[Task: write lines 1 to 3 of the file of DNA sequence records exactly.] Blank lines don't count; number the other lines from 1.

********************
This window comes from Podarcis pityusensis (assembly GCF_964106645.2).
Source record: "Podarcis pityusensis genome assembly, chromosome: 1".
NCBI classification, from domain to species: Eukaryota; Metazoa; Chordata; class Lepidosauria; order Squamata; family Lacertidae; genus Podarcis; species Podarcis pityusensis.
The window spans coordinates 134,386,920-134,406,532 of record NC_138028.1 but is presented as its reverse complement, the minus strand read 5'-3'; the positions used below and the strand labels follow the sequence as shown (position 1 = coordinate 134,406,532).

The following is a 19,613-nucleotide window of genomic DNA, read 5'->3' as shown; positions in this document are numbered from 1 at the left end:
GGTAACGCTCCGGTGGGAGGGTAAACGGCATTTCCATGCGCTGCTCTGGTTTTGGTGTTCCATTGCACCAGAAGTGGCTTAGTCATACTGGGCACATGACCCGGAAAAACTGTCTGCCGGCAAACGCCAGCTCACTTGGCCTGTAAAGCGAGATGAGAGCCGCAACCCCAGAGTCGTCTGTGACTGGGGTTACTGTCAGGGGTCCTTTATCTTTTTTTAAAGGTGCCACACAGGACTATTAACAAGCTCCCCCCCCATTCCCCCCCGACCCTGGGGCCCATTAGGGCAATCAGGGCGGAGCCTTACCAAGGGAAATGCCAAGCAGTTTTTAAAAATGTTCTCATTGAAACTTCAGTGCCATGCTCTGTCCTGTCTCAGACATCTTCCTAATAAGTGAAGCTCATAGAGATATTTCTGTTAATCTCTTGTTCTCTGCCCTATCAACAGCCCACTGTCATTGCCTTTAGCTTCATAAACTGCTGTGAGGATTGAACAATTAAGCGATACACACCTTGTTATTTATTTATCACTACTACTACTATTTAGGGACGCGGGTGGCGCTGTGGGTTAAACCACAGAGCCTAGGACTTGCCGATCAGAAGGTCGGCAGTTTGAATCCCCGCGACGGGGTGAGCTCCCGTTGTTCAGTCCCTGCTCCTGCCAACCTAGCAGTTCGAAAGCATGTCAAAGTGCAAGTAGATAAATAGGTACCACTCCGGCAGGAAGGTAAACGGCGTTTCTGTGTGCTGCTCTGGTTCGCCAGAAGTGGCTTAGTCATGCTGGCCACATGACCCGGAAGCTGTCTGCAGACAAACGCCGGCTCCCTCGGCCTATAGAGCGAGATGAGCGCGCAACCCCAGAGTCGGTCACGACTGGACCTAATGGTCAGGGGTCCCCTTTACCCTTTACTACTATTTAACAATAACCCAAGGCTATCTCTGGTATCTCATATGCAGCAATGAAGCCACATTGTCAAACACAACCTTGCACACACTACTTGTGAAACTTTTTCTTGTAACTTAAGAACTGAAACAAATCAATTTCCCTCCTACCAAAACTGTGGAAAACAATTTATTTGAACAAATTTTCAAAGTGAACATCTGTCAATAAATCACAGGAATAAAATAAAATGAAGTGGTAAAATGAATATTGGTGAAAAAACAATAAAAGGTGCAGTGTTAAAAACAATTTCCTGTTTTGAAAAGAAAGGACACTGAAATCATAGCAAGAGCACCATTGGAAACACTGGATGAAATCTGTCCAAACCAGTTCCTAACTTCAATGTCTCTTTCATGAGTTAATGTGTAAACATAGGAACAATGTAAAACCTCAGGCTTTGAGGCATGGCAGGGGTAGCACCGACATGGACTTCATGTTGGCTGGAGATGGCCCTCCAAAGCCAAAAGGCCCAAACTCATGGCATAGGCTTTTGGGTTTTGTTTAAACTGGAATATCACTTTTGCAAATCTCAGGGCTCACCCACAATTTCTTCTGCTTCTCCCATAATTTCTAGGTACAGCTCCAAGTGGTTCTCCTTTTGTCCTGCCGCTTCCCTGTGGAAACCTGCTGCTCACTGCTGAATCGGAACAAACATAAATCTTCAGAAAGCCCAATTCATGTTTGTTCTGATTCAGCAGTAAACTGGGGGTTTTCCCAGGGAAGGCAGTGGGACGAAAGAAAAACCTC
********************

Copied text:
This window comes from Podarcis pityusensis (assembly GCF_964106645.2).
Source record: "Podarcis pityusensis genome assembly, chromosome: 1".
NCBI classification, from domain to species: Eukaryota; Metazoa; Chordata; class Lepidosauria; order Squamata; family Lacertidae; genus Podarcis; species Podarcis pityusensis.